Sounds good, doesn’t it? Very hard-nosed and focused … the message appears that you need to deal with reality or reality will eat you for breakfast.
However, I wonder if we don’t need to go a little deeper with this one.
How often have we head this phrase? “You need a reality check.” – usually delivered in a slight superior or snide tone, with a sideways glance that communicates signficant disdain for whatever has just come forcefully out of my mouth.
I often find myself railing against some perceived issue or situation, while seeking comfort and validation from my wife, because that is her job.
I do not always get what I believe I need, because she often sees the reality of the situation differently. While somewhat irritating, the woman also makes a great point, by reminding me of one very important thing:
MY REALITY IS NOT NECESSARILY ANOTHER’S REALITY …
So let’s talk about this “Reality” thing a little more.
Some people would say that only what you can tangibly sense is real … if you cannot see, smell, touch, hear, or taste something, it does not really exist. Well, there goes most of the useful expressions of human emotion and existence. Yes, you can hear an angry tone in someone’s voice or see their face get red, but you cannot tangibly sense the underlying emotion … you only get the symptoms.
KNOWING SOMEONE IS ANGRY IS NOT THE SAME AS UNDERSTANDING WHY THEY FEEL THAT ANGER …
Any approach which leaves out the emotional side of life seems incomplete.
Others might insist that reality is unique to each person … nobody else can see, feel, or experience exactly what you see, feel, and experience. We do each live our lives ultimately by ourselves, hopefully in the company of loved others, but we still can only truly see with our own eyes. We are what we bring to the table, and most of us have lived enough to have developed some sense of context for each situation, experience upon which to draw for understanding, and cultural underpinnings which offer guidance on what is “right” and what is “different”.
Many different influences affect our personal perception of a reality.
Does this mean that all of our experiences are unique and give no common ground for shared experience and understanding? Of course not … but it does mean we need to work a bit harder to insure common understanding. Of course, if the reality we are trying to cope with is truly ours alone, we need only worry about our understanding of that reality, right?
Well, yes …unless others have a reason to be involved.
When we address the reality of a thing with another, we need to have a shared understanding of that reality … We need to include those beloved family members, close friends, work colleagues, and others impacted by our understanding of that reality.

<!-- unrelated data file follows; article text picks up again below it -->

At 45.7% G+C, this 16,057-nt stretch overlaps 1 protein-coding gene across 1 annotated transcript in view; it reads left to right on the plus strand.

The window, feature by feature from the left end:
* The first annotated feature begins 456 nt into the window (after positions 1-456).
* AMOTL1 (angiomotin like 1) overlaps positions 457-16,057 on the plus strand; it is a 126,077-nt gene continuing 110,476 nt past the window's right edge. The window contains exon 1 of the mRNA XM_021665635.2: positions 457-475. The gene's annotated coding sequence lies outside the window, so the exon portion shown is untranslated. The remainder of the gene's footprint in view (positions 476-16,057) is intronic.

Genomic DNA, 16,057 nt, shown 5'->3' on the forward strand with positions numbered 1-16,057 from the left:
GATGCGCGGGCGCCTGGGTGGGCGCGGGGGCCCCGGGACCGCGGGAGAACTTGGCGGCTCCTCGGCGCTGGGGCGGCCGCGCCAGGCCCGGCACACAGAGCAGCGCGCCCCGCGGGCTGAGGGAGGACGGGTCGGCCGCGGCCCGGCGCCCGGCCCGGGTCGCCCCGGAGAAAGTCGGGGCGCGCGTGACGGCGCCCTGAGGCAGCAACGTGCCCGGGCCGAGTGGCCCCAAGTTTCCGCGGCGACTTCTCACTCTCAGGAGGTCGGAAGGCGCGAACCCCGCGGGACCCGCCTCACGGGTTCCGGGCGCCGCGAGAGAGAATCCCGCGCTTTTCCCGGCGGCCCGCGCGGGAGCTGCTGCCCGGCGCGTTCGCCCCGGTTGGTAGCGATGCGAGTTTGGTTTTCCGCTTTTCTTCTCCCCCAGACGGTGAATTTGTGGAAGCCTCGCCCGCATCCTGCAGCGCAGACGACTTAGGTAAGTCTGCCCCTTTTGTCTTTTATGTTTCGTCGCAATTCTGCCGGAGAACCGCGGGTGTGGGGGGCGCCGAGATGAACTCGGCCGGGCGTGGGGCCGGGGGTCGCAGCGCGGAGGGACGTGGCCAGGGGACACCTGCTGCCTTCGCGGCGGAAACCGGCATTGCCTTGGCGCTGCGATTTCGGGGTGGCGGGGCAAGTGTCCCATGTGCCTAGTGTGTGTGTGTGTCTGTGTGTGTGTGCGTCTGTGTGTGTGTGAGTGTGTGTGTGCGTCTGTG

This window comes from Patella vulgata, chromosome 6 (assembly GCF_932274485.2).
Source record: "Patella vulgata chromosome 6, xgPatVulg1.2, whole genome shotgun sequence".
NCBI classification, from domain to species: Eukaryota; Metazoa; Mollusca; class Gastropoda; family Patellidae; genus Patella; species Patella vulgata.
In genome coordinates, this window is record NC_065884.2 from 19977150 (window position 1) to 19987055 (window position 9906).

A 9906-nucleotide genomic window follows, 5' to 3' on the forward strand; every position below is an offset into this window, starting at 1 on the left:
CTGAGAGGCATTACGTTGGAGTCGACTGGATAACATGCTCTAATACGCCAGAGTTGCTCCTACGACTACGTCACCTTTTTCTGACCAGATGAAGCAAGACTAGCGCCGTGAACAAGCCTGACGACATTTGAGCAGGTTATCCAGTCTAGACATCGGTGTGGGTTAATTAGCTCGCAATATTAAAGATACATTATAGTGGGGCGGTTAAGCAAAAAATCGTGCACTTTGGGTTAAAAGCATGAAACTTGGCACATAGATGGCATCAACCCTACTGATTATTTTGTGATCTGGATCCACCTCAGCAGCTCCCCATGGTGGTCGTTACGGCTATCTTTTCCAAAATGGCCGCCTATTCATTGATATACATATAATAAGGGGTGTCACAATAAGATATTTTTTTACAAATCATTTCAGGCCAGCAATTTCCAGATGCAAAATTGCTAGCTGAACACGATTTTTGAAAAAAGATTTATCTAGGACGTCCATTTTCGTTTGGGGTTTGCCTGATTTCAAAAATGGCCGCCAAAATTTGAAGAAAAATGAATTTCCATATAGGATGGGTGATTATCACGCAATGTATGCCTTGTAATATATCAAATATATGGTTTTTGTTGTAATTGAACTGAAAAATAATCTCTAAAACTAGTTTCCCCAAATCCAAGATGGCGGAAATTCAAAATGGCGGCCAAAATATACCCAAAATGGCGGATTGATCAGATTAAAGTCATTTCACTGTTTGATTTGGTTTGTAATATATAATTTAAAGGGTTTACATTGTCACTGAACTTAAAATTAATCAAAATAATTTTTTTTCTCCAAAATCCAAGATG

Here are three helpful tips on how to make sure that your understanding of reality is mutual, at least to the point where you can interact with others around a shared understanding of that “reality”:
1) EXPLAIN YOUR UNDERSTANDING OF THE REALITY …
We often assume that because we consciously recognize a thing, that our thinking around that thing is sound. Sometimes the simple act of explaining not just WHAT or HOW, but WHY we perceive something in a certain way can be revelatory, both for us and for others.
… and sometimes you realize while you are talking that your perceptions may lack connection or logic, which is valuable information.
2) CHECK OTHER’S PERCEPTION OF THAT REALITY …
This is essential to avoid the deadly assumption that you know what “reality” the other is perceiving. In the same way we do not always question our own actions or beliefs, we make this same mistake when considering the perceptions of others.
Until you have some direct knowledge of how another person is viewing something, you are just assuming you know what they see and think.
3) ASK FOR CLARIFICATION AND CONTINUE TO DISCUSS …
This is the last step and it goes on forever. As you learn to understand another’s view of reality, you should continue to share, discuss, and ask questions. This serves both the purpose of deepening your understanding of them and insuring that as things progress, you do not miss a change or new angle.
Yes, this all takes more time, but is well worth it because the result is deep understanding, commonality, and if we are lucky, empathy.
Wondering why others can’t just see things the way I see them in the Heartland ….
Image: Wikipedia via Allen-Hermann Pool – Creative Commons License